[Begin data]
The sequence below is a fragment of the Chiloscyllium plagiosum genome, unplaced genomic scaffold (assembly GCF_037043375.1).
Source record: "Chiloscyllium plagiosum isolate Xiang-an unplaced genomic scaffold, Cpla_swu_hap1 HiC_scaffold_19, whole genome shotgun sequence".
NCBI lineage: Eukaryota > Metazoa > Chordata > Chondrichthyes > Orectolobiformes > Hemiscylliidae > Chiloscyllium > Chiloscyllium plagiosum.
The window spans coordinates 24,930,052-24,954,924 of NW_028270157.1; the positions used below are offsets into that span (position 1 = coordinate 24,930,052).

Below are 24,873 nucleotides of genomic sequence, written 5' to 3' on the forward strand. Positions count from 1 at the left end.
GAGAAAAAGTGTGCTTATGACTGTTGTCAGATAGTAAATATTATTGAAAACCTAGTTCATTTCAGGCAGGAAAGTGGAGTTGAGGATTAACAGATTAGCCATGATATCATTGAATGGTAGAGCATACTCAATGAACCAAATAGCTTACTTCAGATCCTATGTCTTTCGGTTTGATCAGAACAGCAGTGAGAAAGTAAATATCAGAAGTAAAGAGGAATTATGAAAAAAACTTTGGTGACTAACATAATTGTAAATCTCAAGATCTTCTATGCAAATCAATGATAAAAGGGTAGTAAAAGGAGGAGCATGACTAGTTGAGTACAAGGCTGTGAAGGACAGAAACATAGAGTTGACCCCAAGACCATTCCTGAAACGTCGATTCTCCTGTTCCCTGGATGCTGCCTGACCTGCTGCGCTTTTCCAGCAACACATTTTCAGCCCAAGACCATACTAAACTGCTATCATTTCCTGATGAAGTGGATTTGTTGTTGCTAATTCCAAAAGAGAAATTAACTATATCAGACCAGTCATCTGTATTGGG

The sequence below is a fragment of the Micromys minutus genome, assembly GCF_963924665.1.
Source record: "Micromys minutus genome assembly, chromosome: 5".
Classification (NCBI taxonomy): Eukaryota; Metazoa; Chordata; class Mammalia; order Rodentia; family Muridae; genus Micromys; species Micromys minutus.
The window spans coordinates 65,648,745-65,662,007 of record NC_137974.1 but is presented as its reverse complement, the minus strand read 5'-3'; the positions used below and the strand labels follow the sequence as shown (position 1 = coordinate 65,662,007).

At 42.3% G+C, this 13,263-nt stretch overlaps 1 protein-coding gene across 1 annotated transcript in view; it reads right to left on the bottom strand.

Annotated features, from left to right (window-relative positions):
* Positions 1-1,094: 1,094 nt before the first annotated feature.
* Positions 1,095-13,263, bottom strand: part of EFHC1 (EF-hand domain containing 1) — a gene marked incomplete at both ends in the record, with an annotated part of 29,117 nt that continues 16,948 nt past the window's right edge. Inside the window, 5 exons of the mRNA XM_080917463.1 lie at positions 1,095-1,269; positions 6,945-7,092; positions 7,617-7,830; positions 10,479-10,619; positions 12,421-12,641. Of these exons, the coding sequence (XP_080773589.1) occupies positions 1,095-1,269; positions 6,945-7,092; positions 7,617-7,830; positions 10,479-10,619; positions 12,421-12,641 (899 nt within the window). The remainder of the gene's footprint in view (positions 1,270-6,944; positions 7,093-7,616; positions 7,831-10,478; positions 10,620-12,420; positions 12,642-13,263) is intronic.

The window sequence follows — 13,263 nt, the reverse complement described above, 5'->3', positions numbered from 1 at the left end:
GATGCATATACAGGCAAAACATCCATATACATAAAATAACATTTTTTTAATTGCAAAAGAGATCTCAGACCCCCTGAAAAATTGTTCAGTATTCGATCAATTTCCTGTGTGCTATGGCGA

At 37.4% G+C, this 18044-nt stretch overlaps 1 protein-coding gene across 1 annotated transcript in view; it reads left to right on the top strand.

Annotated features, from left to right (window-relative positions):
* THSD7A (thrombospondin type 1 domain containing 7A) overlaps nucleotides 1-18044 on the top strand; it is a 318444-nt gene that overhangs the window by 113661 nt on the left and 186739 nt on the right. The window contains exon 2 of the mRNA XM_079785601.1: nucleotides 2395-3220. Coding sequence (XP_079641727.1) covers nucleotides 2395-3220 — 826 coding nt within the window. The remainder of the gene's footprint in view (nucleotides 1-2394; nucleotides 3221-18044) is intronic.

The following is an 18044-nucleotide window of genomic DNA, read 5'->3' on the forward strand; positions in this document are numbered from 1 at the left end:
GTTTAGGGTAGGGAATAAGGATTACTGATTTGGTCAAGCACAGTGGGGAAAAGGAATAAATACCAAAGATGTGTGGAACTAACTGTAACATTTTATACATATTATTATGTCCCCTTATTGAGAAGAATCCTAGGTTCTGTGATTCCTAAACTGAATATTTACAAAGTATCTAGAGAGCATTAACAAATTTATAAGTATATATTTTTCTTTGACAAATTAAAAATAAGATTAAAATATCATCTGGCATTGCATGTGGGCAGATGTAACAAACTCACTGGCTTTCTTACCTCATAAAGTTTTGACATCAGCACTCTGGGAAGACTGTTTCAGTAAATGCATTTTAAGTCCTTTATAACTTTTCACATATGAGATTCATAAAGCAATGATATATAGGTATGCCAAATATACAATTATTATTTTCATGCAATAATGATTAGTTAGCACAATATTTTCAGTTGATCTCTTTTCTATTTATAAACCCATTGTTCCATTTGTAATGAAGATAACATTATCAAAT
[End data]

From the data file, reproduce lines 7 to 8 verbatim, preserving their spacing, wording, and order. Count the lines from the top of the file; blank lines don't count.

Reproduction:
The sequence below is a fragment of the Micromys minutus genome, assembly GCF_963924665.1.
Source record: "Micromys minutus genome assembly, chromosome: 5".